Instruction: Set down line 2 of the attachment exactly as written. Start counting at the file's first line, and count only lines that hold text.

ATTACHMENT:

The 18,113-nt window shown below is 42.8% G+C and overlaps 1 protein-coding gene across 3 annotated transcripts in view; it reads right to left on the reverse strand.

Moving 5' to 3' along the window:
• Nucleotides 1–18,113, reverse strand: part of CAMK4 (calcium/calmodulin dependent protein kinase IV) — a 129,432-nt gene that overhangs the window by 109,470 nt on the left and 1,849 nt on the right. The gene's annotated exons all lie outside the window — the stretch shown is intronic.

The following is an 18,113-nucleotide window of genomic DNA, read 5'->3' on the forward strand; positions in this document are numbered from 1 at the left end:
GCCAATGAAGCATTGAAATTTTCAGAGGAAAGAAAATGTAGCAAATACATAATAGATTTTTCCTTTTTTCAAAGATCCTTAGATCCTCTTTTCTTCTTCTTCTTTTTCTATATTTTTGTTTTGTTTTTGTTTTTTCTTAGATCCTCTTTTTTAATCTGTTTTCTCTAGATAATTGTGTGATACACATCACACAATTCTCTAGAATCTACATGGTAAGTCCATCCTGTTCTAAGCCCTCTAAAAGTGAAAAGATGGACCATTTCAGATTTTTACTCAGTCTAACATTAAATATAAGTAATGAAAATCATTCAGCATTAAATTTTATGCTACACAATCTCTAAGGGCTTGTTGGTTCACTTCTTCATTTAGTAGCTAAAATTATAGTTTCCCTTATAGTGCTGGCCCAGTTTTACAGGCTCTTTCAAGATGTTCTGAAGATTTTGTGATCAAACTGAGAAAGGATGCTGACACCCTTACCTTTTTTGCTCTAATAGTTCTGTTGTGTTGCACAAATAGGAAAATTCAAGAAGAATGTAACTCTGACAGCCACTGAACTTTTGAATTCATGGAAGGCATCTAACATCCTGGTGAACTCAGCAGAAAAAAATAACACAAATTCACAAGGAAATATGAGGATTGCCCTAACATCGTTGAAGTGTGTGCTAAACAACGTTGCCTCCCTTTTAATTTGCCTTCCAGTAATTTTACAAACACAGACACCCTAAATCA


Moving 5' to 3' along the window: